Kristin and Dale Nelson’s movie-watching marathon started with a highlighting marker and a couple copies of the schedule. First, they each highlight the movies they wanted to see, and together, they compare their choices and make compromises to create a final “master plan” schedule of the films they plan to watch.

“We would see them all, but it’s not possible,” Kristin said. She explained that Showboat Cinemas features two films at the same time during the festival to fit in as many as possible.

On Sunday, Kristin sat in a movie theater seat and counted up all the highlighted films she and her husband had attended. She determined that they had seen 37 films during the weekend, but they weren’t done. “We will see some of the ones we missed during the encore week.” A selection of the films is being shown until Thursday, Jan. 31.

To kick off the event, the couple purchased an all-access pass for $40 each, and then they sat down in the morning hours to watch films from around the globe until the last evening production. “Go big or go home, right?” she said.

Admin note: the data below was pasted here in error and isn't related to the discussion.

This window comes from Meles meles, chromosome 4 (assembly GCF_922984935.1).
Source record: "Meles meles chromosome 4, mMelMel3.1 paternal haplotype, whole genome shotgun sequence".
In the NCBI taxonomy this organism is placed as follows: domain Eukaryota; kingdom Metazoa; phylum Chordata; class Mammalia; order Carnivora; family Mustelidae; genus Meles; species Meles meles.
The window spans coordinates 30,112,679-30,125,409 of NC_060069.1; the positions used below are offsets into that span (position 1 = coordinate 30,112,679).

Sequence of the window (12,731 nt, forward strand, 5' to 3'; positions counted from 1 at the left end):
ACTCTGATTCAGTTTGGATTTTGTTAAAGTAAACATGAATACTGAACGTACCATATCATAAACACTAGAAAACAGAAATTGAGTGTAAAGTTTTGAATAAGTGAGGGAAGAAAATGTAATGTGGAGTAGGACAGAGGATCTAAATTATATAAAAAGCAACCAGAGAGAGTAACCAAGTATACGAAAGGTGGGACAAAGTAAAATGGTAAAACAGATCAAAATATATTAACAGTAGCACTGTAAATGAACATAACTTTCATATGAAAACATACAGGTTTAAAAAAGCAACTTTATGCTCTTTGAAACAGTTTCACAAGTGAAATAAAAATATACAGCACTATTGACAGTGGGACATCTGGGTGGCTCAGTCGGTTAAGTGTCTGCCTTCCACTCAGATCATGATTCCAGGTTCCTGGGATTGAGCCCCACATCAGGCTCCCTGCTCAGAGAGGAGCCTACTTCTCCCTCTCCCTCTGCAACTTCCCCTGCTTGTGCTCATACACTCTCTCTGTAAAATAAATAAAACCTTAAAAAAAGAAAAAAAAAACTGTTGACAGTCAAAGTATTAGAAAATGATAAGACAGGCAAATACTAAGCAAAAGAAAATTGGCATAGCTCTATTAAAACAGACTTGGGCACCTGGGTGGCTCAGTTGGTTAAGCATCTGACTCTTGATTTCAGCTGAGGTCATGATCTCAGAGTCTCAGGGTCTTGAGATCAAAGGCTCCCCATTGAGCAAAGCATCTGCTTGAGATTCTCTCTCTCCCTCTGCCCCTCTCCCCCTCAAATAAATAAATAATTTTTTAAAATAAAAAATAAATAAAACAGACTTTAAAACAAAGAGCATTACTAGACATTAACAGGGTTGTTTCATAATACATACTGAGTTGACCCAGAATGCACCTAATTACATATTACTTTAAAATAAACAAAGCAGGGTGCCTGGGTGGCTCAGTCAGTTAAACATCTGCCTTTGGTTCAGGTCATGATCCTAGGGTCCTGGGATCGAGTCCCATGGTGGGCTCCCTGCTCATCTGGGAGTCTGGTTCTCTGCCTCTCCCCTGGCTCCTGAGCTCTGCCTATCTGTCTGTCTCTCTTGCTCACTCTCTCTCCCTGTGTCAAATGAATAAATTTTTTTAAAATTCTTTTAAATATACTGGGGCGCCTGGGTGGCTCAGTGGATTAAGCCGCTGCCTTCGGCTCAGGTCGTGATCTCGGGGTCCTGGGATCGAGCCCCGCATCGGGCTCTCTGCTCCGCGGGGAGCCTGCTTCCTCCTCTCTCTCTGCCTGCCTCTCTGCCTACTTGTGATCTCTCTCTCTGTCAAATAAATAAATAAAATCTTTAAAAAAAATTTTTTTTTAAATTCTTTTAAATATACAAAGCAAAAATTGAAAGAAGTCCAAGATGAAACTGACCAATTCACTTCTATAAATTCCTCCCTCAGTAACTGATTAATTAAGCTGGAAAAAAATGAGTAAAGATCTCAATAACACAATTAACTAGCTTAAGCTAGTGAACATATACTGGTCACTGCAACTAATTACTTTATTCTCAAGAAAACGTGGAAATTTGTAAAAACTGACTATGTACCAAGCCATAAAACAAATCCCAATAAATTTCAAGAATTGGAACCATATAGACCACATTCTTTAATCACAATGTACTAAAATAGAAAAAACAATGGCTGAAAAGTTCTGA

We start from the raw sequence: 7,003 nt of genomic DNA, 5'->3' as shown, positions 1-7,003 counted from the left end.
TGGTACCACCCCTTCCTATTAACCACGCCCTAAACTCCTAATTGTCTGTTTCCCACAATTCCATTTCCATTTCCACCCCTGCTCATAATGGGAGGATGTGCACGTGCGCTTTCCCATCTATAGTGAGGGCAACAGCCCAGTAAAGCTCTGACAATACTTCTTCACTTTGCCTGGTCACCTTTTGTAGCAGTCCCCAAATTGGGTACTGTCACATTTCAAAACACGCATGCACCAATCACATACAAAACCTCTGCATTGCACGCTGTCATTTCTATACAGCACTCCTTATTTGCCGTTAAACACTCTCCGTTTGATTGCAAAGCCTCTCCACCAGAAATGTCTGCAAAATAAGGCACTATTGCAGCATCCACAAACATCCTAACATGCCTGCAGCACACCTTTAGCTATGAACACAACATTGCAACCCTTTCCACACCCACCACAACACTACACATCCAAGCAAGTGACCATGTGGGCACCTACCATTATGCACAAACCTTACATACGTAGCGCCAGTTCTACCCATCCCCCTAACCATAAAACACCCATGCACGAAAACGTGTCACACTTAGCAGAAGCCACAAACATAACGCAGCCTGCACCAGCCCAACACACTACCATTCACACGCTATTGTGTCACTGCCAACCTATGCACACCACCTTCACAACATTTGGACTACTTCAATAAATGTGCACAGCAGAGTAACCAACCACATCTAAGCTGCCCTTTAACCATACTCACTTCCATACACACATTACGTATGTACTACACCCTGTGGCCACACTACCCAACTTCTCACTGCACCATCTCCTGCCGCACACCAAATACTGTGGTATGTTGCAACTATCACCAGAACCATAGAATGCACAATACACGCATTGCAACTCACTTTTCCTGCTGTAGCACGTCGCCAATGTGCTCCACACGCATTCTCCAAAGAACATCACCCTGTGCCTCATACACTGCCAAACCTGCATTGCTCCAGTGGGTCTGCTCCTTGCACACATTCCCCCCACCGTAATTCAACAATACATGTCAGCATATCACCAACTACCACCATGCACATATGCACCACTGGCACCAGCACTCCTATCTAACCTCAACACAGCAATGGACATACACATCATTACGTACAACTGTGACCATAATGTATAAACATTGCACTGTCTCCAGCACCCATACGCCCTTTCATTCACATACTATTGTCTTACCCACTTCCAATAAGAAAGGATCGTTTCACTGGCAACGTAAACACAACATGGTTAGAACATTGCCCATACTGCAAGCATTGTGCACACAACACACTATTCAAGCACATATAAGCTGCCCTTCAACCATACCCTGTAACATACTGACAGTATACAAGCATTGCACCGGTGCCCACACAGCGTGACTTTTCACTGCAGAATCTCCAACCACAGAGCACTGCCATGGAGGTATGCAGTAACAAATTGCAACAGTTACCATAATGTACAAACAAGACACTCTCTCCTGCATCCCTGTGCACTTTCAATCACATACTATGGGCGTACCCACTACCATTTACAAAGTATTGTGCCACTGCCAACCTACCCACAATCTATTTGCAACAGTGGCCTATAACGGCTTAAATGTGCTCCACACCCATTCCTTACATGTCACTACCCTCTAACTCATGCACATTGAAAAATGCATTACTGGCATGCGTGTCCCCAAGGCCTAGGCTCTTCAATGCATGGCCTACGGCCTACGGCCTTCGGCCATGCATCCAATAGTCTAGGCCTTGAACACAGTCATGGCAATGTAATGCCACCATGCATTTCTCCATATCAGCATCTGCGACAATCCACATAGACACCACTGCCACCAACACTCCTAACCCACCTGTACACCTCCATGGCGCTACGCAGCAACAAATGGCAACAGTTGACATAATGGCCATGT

But – the couple experienced a few struggles during their marathon journey. “I hit the wall,” Kristin said. “I nodded off once. It wasn’t the film. I won’t insult the filmmaker by saying which one it was.”

FLIC coordinated with local businesses to provide venues for food and drinks along with a chance to talk with filmmakers, which gave the couple an opportunity to stretch their legs. “Walking there gave us a nice break,” she said.

The Nelsons had a long list of films they thought were great. “We saw the one about the Bison Range, and it was really good,” she said. “It was really fun to see people we know on the big screen.”

This is the third year the couple has attended the film festival. “Each year they step it up and make it even better,” Dale said. “And more people are coming to it.”

On Sunday, Joanne Morrow – another FLIC fan – left the theater with tears in her eyes. She had just watched “Shindler’s List” on screen two. “Today is International Holocaust Remembrance Day, so it was a good day to watch that film again. It was wonderful,” she said. Jenny Scrivner said the film was powerful and full of emotion.

Meeting the creator of a film is one of the things that sets a festival apart from regular features, and the FLIC festival followed tradition by hosting 38 filmmakers at the event.